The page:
The Government have never accepted that that is an issue of Scotland versus the rest of the United Kingdom. Opinions are divided across the nation and across the parties, as I said. Not only are there many people throughout England and Wales who support the status quo; there are many in Scotland also in favour of change. It is within that context that political questions of national identity and cohesion referred to by my noble friend Lady Blatch and questioned by the noble Lord, Lord Tanlaw, arise. Whatever decision the Government reach, it must be applied to the UK as a whole.

In no aspect of this question are the answers clear-cut. The Government must be sure of reaching the right answer, even if in seeking it we take longer than some Members of your Lordships' House would wish. I feel now rather like that girl in the song which the noble Lord, Lord Callaghan, once quoted:


    "She didn't say yes; she didn't say no".

This is a Private Member's Bill and the Government do not therefore propose to vote against it. We continue to listen to representations and to consider them. We shall be listening with particular attention to the arguments presented by your Lordships during the

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proceedings on the Bill. We have not rejected the arguments for change, but neither are we so convinced by them that we wish to act on this matter now.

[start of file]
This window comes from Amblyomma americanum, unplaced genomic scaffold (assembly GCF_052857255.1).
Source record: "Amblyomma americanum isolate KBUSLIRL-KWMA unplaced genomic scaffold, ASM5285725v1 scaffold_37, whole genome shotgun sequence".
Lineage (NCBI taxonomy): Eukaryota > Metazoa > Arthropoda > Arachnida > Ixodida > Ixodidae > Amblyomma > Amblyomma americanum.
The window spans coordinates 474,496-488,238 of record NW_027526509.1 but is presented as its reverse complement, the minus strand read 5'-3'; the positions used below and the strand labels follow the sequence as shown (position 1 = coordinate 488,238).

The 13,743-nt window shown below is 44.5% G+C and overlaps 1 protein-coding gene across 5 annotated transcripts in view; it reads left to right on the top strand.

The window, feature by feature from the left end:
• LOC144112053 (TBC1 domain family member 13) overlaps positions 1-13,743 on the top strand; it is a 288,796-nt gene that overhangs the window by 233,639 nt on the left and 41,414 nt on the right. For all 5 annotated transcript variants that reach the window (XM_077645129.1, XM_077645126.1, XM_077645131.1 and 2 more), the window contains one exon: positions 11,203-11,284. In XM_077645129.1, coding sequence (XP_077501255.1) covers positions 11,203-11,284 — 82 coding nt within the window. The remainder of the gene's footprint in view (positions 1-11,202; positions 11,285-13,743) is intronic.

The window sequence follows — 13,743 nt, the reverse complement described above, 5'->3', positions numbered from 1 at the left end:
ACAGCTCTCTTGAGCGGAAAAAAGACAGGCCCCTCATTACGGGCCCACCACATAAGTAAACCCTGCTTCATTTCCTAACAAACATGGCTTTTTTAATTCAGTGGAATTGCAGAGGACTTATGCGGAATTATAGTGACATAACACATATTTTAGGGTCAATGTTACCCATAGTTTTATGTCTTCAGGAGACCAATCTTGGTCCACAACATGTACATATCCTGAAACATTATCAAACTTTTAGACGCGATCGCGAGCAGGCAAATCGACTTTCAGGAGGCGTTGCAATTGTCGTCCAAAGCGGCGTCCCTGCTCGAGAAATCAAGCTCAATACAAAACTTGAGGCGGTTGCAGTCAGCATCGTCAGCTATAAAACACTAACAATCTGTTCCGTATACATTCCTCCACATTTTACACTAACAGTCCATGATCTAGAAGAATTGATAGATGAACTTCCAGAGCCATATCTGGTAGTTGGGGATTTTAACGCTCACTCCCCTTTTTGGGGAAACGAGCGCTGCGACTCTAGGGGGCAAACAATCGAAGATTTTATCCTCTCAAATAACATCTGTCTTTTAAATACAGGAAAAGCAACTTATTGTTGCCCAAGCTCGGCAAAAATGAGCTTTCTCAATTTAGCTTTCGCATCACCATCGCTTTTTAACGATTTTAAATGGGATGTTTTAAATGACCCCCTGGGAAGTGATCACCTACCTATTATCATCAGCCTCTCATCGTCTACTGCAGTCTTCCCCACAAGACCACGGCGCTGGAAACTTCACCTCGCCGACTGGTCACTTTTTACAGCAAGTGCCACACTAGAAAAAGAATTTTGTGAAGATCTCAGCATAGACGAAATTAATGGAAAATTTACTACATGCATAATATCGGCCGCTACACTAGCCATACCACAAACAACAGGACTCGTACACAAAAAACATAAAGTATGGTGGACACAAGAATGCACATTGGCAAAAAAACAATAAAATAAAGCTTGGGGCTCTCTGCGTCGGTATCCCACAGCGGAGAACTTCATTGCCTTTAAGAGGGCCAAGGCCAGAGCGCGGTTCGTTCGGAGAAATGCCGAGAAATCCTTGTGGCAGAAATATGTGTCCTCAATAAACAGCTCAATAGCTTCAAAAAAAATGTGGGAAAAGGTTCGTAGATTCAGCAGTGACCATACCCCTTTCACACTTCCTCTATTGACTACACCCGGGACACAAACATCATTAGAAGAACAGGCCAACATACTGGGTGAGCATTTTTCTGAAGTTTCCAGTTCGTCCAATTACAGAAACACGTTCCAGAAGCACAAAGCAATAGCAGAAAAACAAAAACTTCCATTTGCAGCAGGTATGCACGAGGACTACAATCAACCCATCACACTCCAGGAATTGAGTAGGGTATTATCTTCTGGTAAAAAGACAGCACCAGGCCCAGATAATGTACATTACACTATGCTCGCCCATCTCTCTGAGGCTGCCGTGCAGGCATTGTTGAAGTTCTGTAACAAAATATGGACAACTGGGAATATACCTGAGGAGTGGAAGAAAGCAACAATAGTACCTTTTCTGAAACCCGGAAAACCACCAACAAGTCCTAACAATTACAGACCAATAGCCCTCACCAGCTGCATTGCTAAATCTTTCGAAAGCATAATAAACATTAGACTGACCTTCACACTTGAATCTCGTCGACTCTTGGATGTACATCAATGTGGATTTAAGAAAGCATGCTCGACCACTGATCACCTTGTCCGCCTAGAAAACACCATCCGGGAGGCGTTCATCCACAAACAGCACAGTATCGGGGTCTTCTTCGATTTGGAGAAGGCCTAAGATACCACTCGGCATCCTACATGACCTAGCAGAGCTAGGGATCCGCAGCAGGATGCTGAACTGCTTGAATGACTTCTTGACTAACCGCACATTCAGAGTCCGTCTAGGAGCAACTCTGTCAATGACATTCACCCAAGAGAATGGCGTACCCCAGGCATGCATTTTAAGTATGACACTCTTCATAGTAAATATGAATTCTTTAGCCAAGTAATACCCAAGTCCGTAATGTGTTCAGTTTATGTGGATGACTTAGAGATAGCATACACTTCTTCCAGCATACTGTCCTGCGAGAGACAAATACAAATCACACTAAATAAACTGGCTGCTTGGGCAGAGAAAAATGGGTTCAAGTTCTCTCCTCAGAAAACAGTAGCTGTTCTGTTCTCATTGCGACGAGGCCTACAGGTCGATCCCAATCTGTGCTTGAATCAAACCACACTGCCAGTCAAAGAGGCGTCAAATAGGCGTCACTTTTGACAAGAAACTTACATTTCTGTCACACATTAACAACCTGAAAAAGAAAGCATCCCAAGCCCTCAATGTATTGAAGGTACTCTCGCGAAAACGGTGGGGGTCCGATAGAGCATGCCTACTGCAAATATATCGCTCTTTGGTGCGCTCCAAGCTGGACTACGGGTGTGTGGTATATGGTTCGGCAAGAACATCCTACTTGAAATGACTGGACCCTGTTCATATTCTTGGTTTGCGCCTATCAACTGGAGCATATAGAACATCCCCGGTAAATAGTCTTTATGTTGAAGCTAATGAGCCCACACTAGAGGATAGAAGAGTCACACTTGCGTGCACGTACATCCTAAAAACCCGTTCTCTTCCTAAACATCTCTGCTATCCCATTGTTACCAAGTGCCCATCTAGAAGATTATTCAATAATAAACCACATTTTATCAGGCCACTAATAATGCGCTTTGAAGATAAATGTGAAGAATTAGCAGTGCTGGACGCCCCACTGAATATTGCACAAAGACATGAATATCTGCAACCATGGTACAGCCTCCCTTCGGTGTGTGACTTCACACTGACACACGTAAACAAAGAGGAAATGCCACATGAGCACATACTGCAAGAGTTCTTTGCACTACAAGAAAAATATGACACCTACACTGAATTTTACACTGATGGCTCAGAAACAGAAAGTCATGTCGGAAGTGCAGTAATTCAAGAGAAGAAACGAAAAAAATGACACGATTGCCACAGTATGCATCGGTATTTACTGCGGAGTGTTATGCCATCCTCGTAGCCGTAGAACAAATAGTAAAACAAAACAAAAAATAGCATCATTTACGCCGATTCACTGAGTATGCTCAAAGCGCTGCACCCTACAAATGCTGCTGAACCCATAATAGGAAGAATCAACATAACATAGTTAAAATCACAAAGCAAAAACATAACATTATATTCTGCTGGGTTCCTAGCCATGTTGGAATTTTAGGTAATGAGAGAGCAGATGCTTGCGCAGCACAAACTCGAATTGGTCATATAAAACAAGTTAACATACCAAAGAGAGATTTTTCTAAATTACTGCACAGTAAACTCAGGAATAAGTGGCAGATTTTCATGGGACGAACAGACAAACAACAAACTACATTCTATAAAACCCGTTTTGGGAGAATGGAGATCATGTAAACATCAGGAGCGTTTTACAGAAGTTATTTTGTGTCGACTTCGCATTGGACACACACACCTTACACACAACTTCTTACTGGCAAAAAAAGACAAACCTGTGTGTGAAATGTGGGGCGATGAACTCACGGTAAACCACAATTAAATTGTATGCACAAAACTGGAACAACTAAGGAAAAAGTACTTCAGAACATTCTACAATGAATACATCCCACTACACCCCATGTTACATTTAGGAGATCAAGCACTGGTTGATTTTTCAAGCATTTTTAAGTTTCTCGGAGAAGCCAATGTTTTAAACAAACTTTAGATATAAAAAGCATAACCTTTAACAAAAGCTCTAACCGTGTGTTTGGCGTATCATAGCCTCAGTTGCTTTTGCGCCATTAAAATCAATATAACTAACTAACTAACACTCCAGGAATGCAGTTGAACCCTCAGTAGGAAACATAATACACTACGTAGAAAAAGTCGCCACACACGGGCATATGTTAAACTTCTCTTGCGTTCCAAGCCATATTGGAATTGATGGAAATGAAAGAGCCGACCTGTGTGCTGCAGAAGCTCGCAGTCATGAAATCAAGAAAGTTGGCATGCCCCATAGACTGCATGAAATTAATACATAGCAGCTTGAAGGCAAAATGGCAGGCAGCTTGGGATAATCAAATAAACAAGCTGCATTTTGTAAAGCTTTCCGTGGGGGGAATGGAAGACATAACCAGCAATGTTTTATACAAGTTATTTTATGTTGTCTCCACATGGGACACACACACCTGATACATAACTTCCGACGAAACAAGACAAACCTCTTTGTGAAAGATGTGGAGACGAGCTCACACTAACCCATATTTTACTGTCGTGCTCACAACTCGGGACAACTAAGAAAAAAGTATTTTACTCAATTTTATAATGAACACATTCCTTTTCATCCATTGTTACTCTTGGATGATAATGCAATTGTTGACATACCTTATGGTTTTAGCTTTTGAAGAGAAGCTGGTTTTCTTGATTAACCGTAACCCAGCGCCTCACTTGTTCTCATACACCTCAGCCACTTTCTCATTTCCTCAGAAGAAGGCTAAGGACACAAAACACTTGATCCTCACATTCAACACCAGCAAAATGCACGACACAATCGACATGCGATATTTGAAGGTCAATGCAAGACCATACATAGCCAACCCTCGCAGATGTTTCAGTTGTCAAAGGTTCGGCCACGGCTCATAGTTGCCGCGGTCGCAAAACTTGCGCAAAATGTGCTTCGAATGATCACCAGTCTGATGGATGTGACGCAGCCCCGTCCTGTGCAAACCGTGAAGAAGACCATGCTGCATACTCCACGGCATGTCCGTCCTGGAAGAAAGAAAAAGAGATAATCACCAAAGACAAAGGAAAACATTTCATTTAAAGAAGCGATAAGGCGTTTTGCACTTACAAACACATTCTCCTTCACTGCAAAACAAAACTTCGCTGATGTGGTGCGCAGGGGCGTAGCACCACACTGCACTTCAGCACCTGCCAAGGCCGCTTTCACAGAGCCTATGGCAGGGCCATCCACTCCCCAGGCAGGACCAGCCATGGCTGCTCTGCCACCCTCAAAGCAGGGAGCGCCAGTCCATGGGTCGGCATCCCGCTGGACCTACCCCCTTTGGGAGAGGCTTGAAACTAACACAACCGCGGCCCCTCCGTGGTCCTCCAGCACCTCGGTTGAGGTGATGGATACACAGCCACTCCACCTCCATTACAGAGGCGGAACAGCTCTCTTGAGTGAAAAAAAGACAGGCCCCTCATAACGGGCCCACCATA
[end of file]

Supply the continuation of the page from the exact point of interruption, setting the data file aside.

10.9 p.m.

Viscount Mountgarret: My Lords, in view of the time, which were we on CET would be 10-past 11 and we should have finished, I hope, a very good dinner and be on our way to bed, I shall try to be brief. I hope that I shall be forgiven if I do not refer to every point made by noble Lords.

Perhaps I may deal first with the points made by the noble Lord, Lord Howie of Troon, who, alas, I see has had to leave, and the noble Lord, Lord Monson. Both made the same point about Northern Ireland. They were concerned as to whether or not the people of Northern Ireland would be happy about the Bill. All I can say to those noble Lords is that 75 per cent. of the responses received from Northern Ireland were in favour of adopting Central European Time.

The noble Lord, Lord Howie of Troon, went on to ask about the people of Bristol, the West Country and so on. I do not know but again all I can tell him is that according to the responses, in Cornwall, 90 per cent. are in favour; in Devon and Dorset, 70 per cent. are in favour; and in Somerset, 75 per cent. are in favour. I should have thought that that put paid to that anxiety.

The noble Lord, Lord Monson, made a suggestion which appeals greatly. He may remember that that is where I started from some years ago; namely, an extension of Summer Time. That would be a very satisfactory way of dealing with the matter. Unfortunately, since that ball was put up into the air, we find that we have to obey many directives from Brussels. One of those directives provided that we must change our clocks at the same time as they do. Therefore, that would not appear to be an available option because it would appear that we cannot operate differently.